# Changeset 2362 for Papers/cpp-asm-2012

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Sep 27, 2012, 5:34:35 PM (9 years ago)
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16 pages at last due to all sorts of fiddling. Any more additions will cause an overflow to 17 pages. Require Jaap's ArXiv? reference now.

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Papers/cpp-asm-2012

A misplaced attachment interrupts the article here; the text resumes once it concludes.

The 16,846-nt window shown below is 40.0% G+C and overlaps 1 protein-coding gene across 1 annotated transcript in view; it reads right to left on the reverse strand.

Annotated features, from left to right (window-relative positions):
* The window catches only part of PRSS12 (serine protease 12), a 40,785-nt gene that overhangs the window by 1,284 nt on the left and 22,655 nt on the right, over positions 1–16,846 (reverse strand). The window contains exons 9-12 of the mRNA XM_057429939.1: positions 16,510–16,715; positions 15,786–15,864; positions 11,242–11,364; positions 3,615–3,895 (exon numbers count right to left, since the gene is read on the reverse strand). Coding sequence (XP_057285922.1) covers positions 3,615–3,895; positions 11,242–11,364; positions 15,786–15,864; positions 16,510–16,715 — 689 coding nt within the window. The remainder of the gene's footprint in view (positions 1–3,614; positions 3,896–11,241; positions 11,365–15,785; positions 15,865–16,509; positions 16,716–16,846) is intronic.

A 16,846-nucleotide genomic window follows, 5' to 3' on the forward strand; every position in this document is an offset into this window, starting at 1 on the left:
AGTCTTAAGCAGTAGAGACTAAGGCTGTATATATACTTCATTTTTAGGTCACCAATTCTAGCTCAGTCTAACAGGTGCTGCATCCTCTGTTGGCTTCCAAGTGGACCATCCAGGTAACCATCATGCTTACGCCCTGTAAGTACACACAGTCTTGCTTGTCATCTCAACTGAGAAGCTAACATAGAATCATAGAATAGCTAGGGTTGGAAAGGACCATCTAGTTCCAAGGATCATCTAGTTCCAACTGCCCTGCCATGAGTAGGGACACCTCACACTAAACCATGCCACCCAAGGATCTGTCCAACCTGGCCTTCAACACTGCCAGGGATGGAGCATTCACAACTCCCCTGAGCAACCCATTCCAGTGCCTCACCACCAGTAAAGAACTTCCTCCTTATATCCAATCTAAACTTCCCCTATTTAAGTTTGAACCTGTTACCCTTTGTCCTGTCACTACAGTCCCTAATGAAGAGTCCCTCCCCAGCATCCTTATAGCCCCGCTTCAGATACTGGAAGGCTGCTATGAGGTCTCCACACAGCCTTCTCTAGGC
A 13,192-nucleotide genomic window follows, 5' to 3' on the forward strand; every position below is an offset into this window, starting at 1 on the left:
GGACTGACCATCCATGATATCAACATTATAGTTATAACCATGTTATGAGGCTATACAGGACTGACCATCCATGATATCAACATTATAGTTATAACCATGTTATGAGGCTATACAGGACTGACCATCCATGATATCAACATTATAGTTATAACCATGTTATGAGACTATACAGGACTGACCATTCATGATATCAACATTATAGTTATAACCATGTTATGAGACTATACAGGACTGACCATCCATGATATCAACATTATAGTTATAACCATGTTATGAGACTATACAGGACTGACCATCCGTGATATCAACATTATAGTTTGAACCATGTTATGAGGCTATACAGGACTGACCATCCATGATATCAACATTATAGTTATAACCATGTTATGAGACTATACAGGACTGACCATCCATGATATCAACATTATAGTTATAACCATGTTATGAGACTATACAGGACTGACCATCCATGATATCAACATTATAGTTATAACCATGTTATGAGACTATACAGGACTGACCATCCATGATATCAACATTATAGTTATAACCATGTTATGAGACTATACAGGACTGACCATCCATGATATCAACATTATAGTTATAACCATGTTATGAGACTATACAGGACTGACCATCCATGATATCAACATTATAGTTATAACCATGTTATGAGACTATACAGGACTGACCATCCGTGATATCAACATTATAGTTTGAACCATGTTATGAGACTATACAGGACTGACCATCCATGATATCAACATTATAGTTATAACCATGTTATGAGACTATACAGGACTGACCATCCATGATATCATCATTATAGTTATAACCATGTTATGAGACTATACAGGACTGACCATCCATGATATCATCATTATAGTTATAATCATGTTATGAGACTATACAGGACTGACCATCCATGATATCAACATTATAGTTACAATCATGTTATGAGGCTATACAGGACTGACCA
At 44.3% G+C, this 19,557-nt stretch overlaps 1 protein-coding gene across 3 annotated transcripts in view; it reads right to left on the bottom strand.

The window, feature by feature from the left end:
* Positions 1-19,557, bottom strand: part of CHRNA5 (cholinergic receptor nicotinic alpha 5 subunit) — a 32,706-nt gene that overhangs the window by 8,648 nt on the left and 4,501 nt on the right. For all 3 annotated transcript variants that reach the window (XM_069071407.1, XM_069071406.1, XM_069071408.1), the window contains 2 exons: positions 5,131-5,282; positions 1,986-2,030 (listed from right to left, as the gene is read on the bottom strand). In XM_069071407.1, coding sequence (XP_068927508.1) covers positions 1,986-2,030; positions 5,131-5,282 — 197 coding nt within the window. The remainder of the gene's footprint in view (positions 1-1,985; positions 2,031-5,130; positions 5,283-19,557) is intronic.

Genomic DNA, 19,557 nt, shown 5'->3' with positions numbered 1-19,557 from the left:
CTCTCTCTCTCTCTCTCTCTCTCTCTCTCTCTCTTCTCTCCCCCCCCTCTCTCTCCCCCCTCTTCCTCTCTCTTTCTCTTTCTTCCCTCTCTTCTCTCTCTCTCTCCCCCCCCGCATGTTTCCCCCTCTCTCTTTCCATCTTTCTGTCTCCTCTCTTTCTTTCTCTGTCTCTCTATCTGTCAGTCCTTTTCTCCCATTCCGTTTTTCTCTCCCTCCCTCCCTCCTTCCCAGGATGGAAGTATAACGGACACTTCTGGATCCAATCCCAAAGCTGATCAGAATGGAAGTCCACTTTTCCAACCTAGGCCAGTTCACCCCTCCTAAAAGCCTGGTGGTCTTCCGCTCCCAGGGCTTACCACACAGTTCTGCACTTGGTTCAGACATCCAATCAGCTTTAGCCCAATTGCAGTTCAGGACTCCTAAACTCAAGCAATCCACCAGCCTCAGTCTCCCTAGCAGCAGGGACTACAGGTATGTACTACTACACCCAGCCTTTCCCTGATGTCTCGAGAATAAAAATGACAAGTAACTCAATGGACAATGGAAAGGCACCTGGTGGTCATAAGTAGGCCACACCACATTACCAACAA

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 r2361 \label{sect.the.proof} The aim of the section is to explain the main ideas and steps of the certified proof of correctness for an optimizing assembler for the MCS-51. In Section~\ref{subsect.machine.code.semantics} we sketch an operational semantics (a realistic and efficient emulator) for the MCS-51. Our aim here is to explain the main ideas and steps of the certified proof of correctness for an optimising assembler for the MCS-51. In Subsect.~\ref{subsect.machine.code.semantics} we sketch an operational semantics (a realistic and efficient emulator) for the MCS-51. We also introduce a syntax for decoded instructions that will be reused for the assembly language. In Section~\ref{subsect.assembly.code.semantics} we describe the assembly language and its operational semantics. In Subsect.~\ref{subsect.assembly.code.semantics} we describe the assembly language and its operational semantics. The latter is parametric in the cost model that will be induced by the assembler, reusing the semantics of the machine code on all real' instructions. Branch displacement policies are introduced in Section~\ref{subsect.the.assembler} where we also describe the assembler as a function over policies as previously described. Branch displacement policies are introduced in Subsect.~\ref{subsect.the.assembler} where we also describe the assembler as a function over policies as previously described. To prove our assembler correct we show that the object code given in output, together with a cost model for the source program, simulates the source program executed using that cost model. The proof can be divided into two main lemmas. The first is correctness with respect to fetching, described in Section~\ref{subsect.total.correctness.of.the.assembler}. The first is correctness with respect to fetching, described in Subsect.~\ref{subsect.total.correctness.of.the.assembler}. Roughly it states that a step of fetching at the assembly level, returning the decoded instruction $I$, is simulated by $n$ steps of fetching at the object level that returns instructions $J_1,\ldots,J_n$, where $J_1,\ldots,J_n$ is, amongst the possible expansions of $I$, the one picked by the policy. The second lemma states that $J_1,\ldots,J_n$ simulates $I$ but only if $I$ is well-behaved, i.e. manipulates addresses in good' ways. To keep track of well-behaved address manipulations we record where addresses are currently stored (in memory or an accumulator). We introduce a dynamic checking function that inspects this map to determine if the operation is well-behaved, with an affirmative answer being the pre-condition of the lemma. The second lemma is detailed in Section~\ref{subsect.total.correctness.for.well.behaved.assembly.programs} where we also establish correctness of our assembler as a composition of the two lemmas: programs that are well-behaved when executed under the cost model induced by the compiler are correctly simulated by the compiled code. The second lemma is detailed in Subsect.~\ref{subsect.total.correctness.for.well.behaved.assembly.programs} where we also establish correctness of our assembler as a composition of the two lemmas: programs that are well-behaved when executed under the cost model induced by the compiler are correctly simulated by the compiled code. % ---------------------------------------------------------------------------- % The parameterised type $A$ of \texttt{preinstruction} represents the addressing mode allowed for conditional jumps; in the \texttt{RealInstruction} constructor we constraint it to be a relative offset. A different instantiation will be used in the next Section for assembly programs. we constraint it to be a relative offset. A different instantiation will be used in the next section for assembly programs. Once decoded, execution proceeds by a case analysis on the decoded instruction, following the operation of the hardware. The costing is a function that maps valid program counters to pairs of natural numbers representing the number of clock ticks used by the pseudoinstructions stored at those program counters. For conditional jumps the two numbers differ to represent different costs for the true branch' and the false branch'. In the next Section we will see how the optimizing assembler induces the only costing that is preserved by compilation. Obviously the induced costing is determined by the branch displacement policy that decides how to expand every pseudojump to a label into concrete instructions. In the next section we will see how the optimising assembler induces the only costing (induced by the branch displacement policy deciding how to expand pseudojumps) that is preserved by compilation. Execution proceeds by first fetching from pseudo-code memory using the program counter---treated as an index into the pseudoinstruction list. The only limitation introduced by this approach is that the size of assembly programs is bounded by $2^16$. This will be further discussed in Subsection~\ref{subsect.total.correctness.for.well.behaved.assembly.programs}. This will be further discussed in Subsect.~\ref{subsect.total.correctness.for.well.behaved.assembly.programs}. % ---------------------------------------------------------------------------- % The aim of this section is to prove the following informal statement: when we fetch an assembly pseudoinstruction \texttt{I} at address \texttt{ppc}, then we can fetch the expanded pseudoinstruction(s) \texttt{[J1, \ldots, Jn] = fetch\_pseudo\_instruction \ldots\ I\ ppc} from \texttt{policy ppc} in the code memory obtained by loading the assembled object code. This constitutes the first major step in the proof of correctness of the assembler, the next one being the simulation of \texttt{I} by \texttt{[J1, \ldots, Jn]} (see Subsection~\ref{subsect.total.correctness.for.well.behaved.assembly.programs}). This constitutes the first major step in the proof of correctness of the assembler, the next one being the simulation of \texttt{I} by \texttt{[J1, \ldots, Jn]} (see Subsect.~\ref{subsect.total.correctness.for.well.behaved.assembly.programs}). The \texttt{assembly} function is given a Russell type (slightly simplified here): Here we use $\pi_1$ to project the existential witness from the Russell-typed function \texttt{assembly}. We read \texttt{fetch\_assembly\_pseudo2} as follows. Suppose we are given an assembly program which can be addressed by a 16-bit word and a policy that is correct for this program. In this paper we take a different approach, tracing memory locations (and accumulators) that contain memory addresses. We prove that only those assembly programs that use addresses in safe' ways have their semantics preserved by the assembly process---a sort of dynamic type system sitting atop memory. In principle this approach allows us to introduce some permitted \emph{benign} manipulations of addresses that the traditional approach, using opaque addresses, cannot handle, therefore expanding the set of input programs that can be assembled correctly. In principle this approach allows us to introduce some permitted \emph{benign} manipulations of addresses that the traditional approach cannot handle, therefore expanding the set of input programs that can be assembled correctly. This approach seems similar to one taken by Tuch \emph{et al}~\cite{tuch:types:2007} for reasoning about low-level C code. $\times$ (option address_entry). \end{lstlisting} Here, \texttt{upper\_lower} is a type isomorphic to the booleans denoting whether a byte value is the upper or lower byte of some 16-bit address. Here, \texttt{upper\_lower} is a type isomorphic to the booleans. The implementation of \texttt{internal\_pseudo\_address\_map} is complicated by some peculiarities of the MCS-51's instruction set. Note here that all addresses are 16 bit words, but are stored (and manipulated) as 8 bit bytes. The verified assembler, complete with the underlying formalisation of the semantics of MCS-51 machine code, will form the bedrock layer upon which the rest of CerCo will build its verified compiler platform. It is interesting to compare our work to an industrial grade' assembler for the MCS-51: SDCC~\cite{sdcc:2011}. SDCC is the only open source C compiler that targets the MCS-51 instruction set. We may compare our work to an industrial grade' assembler for the MCS-51: SDCC~\cite{sdcc:2011}, the only open source C compiler that targets the MCS-51 instruction set. It appears that all pseudojumps in SDCC assembly are expanded to \texttt{LJMP} instructions, the worst possible jump expansion policy from an efficiency point of view. Note that this policy is the only possible policy \emph{in theory} that can preserve the semantics of an assembly program during the assembly process. However, this comes at the expense of assembler completeness: the generated program may be too large to fit into code memory. In this respect, there is a trade-off between the completeness of the assembler and the efficiency of the assembled program. The definition and proof of a terminating, correct jump expansion policy is described in a companion publication to this one~\cite{boender:correctness:2012}. Aside from their application in verified compiler projects such as CerCo, CompCert~\cite{leroy:formally:2009} and CompCertTSO~\cite{sevcik:relaxed-memory:2011}, verified assemblers such as ours could also be applied to the verification of operating system kernels. Of particular note is the verified seL4 kernel~\cite{klein:sel4:2009}. This verification explicitly assumes the existence of, amongst other things, a trustworthy assembler and compiler. CompCert, CompCertTSO and the seL4 formalisation assume the existence of trustworthy' assemblers. For instance, the CompCert C compiler's default backend stops at the PowerPC assembly language. The observation that an optimising assembler cannot preserve the semantics of every assembly program may have consequences for these projects (though in the case of CompCertTSO, targetting a multiprocessor, what exactly constitutes the subset of `good programs' may not be entirely clear). If CompCert chooses to assume the existence of an optimising assembler, then care should be made to ensure that any assembly program produced by the CompCert compiler falls into the subset of programs that can have their semantics preserved by an optimising assembler. Note that this policy is the only possible policy \emph{in theory} that can preserve the semantics of an assembly program during the assembly process, coming at the expense of assembler completeness as the generated program may be too large for code memory, there being a trade-off between the completeness of the assembler and the efficiency of the assembled program. The definition and proof of a terminating, correct jump expansion policy is described elsewhere~\cite{boender:correctness:2012}. Verified assemblers could also be applied to the verification of operating system kernels and other formalised compilers. For instance the verified seL4 kernel~\cite{klein:sel4:2009}, CompCert~\cite{leroy:formally:2009} and CompCertTSO~\cite{sevcik:relaxed-memory:2011} all explicitly assume the existence of trustworthy assemblers. The fact that an optimising assembler cannot preserve the semantics of all assembly programs may have consequences for these projects. Our formalisation exploits dependent types in different ways and for multiple purposes. We are not the first to consider the correctness of an assembler for a non-trivial assembly language. The most impressive piece of work in this domain is Piton~\cite{moore:piton:1996}, a stack of verified components, written and verified in ACL2, ranging from a proprietary FM9001 microprocessor verified at the gate level, to assemblers and compilers for two high-level languages---Lisp and $\mu$Gypsy~\cite{moore:grand:2005}. % jinja Klein and Nipkow consider a Java-like programming language, Jinja~\cite{klein:machine:2006}. They provide a compiler, virtual machine and operational semantics for the programming language and virtual machine, and prove that their compiler is semantics and type preserving. Though other verified assemblers exist in the literature what sets our work apart from that above is our attempt to optimise the generated machine code. This complicates any formalisation effort as an attempt at the best possible selection of machine instructions must be made---especially important on devices with limited code memory. Klein and Nipkow also provide a compiler, virtual machine and operational semantics for the Jinja~\cite{klein:machine:2006} language and prove that their compiler is semantics and type preserving. Though other verified assemblers exist what sets our work apart from that above is our attempt to optimise the generated machine code. This complicates a formalisation as an attempt at the best possible selection of machine instructions must be made---especially important on devices with limited code memory. Care must be taken to ensure that the time properties of an assembly program are not modified by assembly lest we affect the semantics of any program employing the MCS-51's I/O facilities. This is only possible by inducing a cost model on the source code from the optimisation strategy and input program. We believe that the proof strategy is sound and that all axioms can be closed, up to minor bugs that should have local fixes that do not affect the global proof strategy. The development, including the definition of the executable semantics of the MCS-51, is spread across 29 files, with around 18,500 lines of Matita source. The bulk of the proof is contained in a series of files, \texttt{AssemblyProof.ma}, \texttt{AssemblyProofSplit.ma} and \texttt{AssemblyProofSplitSplit.ma} consisting of approximately 4500 lines of Matita source. The complete development is spread across 29 files with around 20,000 lines of Matita source. Relavent files are: \texttt{AssemblyProof.ma}, \texttt{AssemblyProofSplit.ma} and \texttt{AssemblyProofSplitSplit.ma}, consisting of approximately 4500 lines of Matita source. Numerous other lines of proofs are spread all over the development because of dependent types and the Russell proof style, which does not allow one to separate the code from the proofs. The low ratio between source lines and the number of lines of proof is unusual, but justified by the fact that the pseudo-assembly and the assembly language share most constructs and large swathes of the semantics are shared. Many lines of code are required to describe the complex semantics of the processor, but for the shared cases the proof of preservation of the semantics is essentially trivial. \bibliography{cpp-2012-asm.bib}